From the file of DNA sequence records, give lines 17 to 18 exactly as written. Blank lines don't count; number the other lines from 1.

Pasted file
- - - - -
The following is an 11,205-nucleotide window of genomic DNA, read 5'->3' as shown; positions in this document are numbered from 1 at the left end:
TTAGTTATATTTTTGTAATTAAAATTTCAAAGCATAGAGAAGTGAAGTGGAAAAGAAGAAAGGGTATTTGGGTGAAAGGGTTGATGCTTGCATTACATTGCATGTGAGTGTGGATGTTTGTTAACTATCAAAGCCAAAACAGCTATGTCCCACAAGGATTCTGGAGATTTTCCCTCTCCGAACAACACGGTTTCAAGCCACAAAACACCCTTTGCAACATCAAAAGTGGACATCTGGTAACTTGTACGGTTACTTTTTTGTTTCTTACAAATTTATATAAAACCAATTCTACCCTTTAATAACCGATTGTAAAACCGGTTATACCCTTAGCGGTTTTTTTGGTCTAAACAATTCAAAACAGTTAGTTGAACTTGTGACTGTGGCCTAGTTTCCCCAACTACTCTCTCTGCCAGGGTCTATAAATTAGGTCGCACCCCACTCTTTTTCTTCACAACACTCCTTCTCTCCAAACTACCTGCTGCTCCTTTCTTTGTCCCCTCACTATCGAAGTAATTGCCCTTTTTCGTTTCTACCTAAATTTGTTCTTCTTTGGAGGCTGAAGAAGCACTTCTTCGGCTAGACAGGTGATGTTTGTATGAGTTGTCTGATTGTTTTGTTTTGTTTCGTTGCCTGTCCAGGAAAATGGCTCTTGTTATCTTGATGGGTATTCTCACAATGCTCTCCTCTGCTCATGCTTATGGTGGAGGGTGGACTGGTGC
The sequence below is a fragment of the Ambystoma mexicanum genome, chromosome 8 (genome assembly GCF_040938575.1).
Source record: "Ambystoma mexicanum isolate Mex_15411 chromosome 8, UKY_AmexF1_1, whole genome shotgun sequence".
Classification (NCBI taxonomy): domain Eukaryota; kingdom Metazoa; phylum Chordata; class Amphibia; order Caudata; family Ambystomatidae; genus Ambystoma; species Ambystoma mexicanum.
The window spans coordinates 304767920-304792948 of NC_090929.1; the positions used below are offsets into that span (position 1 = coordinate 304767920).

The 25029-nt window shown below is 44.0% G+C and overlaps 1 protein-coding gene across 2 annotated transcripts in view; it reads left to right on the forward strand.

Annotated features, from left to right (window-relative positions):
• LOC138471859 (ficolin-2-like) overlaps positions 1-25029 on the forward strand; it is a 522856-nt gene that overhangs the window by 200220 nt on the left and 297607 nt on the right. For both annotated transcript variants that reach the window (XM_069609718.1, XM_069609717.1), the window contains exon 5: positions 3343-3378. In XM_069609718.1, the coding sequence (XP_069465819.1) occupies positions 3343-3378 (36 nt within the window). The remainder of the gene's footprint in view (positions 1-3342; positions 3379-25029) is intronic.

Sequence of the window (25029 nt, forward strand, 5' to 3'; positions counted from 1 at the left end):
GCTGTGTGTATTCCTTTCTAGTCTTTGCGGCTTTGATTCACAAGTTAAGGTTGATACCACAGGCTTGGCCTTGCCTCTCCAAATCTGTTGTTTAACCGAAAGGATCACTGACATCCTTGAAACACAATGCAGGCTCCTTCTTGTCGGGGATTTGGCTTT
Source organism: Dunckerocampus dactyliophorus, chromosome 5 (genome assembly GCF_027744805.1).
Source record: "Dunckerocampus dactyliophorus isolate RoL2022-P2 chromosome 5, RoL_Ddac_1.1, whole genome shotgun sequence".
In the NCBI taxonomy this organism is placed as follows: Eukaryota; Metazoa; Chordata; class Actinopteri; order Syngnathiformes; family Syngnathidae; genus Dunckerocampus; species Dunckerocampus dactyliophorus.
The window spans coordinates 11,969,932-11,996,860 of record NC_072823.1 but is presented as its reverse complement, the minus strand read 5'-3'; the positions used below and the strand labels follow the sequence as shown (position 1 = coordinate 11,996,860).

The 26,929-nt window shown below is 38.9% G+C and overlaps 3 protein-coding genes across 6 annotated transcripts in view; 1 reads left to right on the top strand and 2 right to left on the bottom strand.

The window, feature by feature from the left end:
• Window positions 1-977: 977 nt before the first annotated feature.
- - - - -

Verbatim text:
The window, feature by feature from the left end:
• Window positions 1-977: 977 nt before the first annotated feature.